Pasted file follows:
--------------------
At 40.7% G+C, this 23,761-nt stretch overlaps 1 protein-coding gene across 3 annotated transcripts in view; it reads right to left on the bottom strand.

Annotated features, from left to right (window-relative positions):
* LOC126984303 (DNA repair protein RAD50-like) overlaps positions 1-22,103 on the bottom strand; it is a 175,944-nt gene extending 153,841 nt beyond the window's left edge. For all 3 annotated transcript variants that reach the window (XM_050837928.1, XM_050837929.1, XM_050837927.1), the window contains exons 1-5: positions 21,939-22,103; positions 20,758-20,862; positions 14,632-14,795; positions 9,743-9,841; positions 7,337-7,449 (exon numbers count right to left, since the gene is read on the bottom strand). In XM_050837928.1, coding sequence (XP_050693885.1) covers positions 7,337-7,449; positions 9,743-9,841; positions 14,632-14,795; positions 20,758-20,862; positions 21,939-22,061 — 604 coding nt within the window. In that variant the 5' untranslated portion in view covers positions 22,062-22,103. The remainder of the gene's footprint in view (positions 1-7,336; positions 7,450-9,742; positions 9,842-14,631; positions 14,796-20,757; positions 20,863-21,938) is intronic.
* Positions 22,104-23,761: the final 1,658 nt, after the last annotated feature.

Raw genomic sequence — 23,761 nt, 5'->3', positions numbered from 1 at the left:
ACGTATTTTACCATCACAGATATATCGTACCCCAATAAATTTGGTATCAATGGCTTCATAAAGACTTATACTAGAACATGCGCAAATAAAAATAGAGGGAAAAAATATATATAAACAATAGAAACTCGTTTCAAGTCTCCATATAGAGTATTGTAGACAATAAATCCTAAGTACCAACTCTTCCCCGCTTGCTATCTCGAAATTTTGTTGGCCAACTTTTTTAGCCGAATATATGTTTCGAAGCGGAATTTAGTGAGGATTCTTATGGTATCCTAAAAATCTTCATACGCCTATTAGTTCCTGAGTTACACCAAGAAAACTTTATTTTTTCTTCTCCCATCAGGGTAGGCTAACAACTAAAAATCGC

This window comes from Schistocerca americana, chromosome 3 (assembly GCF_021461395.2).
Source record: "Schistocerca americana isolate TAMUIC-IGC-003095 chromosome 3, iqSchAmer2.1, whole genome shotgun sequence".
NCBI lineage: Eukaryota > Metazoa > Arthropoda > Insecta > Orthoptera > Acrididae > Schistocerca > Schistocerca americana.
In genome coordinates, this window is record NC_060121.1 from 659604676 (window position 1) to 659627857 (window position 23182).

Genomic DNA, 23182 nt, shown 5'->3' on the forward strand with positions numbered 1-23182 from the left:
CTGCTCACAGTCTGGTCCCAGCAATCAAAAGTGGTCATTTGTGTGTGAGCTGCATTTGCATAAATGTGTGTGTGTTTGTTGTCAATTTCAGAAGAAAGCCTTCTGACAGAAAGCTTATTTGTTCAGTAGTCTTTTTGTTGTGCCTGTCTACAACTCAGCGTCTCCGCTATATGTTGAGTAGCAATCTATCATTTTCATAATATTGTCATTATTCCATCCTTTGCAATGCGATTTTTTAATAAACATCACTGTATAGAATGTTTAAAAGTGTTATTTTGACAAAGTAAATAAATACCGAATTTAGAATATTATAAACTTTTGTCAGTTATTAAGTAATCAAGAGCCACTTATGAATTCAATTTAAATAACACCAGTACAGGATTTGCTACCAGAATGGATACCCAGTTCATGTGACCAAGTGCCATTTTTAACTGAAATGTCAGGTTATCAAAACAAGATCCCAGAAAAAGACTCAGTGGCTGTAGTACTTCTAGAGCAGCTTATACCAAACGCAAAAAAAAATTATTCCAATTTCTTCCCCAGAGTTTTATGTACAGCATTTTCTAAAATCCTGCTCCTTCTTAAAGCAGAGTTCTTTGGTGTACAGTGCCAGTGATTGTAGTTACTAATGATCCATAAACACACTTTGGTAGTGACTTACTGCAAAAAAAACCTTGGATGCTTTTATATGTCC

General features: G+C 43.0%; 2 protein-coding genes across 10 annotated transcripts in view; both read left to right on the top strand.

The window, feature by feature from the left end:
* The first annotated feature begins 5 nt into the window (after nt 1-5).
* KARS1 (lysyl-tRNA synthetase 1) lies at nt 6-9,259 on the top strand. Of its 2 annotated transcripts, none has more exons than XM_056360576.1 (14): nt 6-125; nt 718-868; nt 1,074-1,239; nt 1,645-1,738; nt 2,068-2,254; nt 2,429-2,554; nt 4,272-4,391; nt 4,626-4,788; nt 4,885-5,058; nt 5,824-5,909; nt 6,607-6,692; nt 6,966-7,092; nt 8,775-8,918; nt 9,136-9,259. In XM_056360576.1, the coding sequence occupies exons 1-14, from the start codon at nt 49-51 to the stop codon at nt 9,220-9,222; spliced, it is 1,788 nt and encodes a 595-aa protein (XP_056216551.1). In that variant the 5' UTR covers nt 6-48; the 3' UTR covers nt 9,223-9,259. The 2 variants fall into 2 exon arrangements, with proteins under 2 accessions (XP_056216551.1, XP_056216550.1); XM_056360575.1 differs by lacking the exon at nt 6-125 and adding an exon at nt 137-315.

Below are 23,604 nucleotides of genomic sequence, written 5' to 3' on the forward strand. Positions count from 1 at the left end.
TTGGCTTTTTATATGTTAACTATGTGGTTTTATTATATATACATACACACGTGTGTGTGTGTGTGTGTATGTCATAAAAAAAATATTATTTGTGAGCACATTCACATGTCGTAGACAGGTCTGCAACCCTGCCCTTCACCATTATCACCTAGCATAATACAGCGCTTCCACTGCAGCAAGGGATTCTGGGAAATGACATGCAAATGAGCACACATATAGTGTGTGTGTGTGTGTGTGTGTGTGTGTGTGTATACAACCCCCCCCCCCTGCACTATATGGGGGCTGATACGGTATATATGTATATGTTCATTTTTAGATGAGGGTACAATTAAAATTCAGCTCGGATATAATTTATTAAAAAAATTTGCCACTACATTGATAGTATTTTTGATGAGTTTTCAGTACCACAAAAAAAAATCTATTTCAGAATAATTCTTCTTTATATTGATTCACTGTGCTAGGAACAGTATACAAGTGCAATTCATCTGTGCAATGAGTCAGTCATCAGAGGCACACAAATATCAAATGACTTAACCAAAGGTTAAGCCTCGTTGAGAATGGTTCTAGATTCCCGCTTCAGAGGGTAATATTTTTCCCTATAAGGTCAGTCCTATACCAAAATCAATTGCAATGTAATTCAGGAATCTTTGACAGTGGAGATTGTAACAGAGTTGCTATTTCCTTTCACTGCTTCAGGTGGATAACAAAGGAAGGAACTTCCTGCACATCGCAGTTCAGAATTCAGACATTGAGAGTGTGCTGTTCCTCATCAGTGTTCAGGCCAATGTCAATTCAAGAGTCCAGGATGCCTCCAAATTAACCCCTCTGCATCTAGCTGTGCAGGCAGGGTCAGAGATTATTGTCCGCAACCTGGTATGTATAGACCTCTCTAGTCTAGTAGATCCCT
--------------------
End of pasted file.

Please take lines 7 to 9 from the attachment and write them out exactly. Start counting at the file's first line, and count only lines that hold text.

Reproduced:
This window comes from Schistocerca americana, chromosome 3 (assembly GCF_021461395.2).
Source record: "Schistocerca americana isolate TAMUIC-IGC-003095 chromosome 3, iqSchAmer2.1, whole genome shotgun sequence".
NCBI lineage: Eukaryota > Metazoa > Arthropoda > Insecta > Orthoptera > Acrididae > Schistocerca > Schistocerca americana.